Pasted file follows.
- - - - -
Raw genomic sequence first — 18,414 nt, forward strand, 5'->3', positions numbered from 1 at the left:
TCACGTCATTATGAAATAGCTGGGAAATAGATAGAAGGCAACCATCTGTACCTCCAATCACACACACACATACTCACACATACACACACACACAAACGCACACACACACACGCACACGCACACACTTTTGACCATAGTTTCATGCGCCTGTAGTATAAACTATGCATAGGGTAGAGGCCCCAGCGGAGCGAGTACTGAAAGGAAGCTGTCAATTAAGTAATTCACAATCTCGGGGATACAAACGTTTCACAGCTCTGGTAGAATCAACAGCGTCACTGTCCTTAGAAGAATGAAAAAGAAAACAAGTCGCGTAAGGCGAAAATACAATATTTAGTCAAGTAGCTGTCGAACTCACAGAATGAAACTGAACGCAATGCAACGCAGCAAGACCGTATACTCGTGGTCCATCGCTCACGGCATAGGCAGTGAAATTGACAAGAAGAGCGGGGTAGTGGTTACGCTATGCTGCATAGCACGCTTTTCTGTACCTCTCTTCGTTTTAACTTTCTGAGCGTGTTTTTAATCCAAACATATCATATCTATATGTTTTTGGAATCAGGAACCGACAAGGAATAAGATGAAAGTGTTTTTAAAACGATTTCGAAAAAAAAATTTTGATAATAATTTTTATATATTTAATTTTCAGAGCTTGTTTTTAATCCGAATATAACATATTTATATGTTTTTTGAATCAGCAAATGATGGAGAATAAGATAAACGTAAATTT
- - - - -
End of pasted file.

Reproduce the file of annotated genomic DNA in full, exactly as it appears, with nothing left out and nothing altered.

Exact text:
Raw genomic sequence first — 18,414 nt, forward strand, 5'->3', positions numbered from 1 at the left:
TCACGTCATTATGAAATAGCTGGGAAATAGATAGAAGGCAACCATCTGTACCTCCAATCACACACACACATACTCACACATACACACACACACAAACGCACACACACACACGCACACGCACACACTTTTGACCATAGTTTCATGCGCCTGTAGTATAAACTATGCATAGGGTAGAGGCCCCAGCGGAGCGAGTACTGAAAGGAAGCTGTCAATTAAGTAATTCACAATCTCGGGGATACAAACGTTTCACAGCTCTGGTAGAATCAACAGCGTCACTGTCCTTAGAAGAATGAAAAAGAAAACAAGTCGCGTAAGGCGAAAATACAATATTTAGTCAAGTAGCTGTCGAACTCACAGAATGAAACTGAACGCAATGCAACGCAGCAAGACCGTATACTCGTGGTCCATCGCTCACGGCATAGGCAGTGAAATTGACAAGAAGAGCGGGGTAGTGGTTACGCTATGCTGCATAGCACGCTTTTCTGTACCTCTCTTCGTTTTAACTTTCTGAGCGTGTTTTTAATCCAAACATATCATATCTATATGTTTTTGGAATCAGGAACCGACAAGGAATAAGATGAAAGTGTTTTTAAAACGATTTCGAAAAAAAAATTTTGATAATAATTTTTATATATTTAATTTTCAGAGCTTGTTTTTAATCCGAATATAACATATTTATATGTTTTTTGAATCAGCAAATGATGGAGAATAAGATAAACGTAAATTT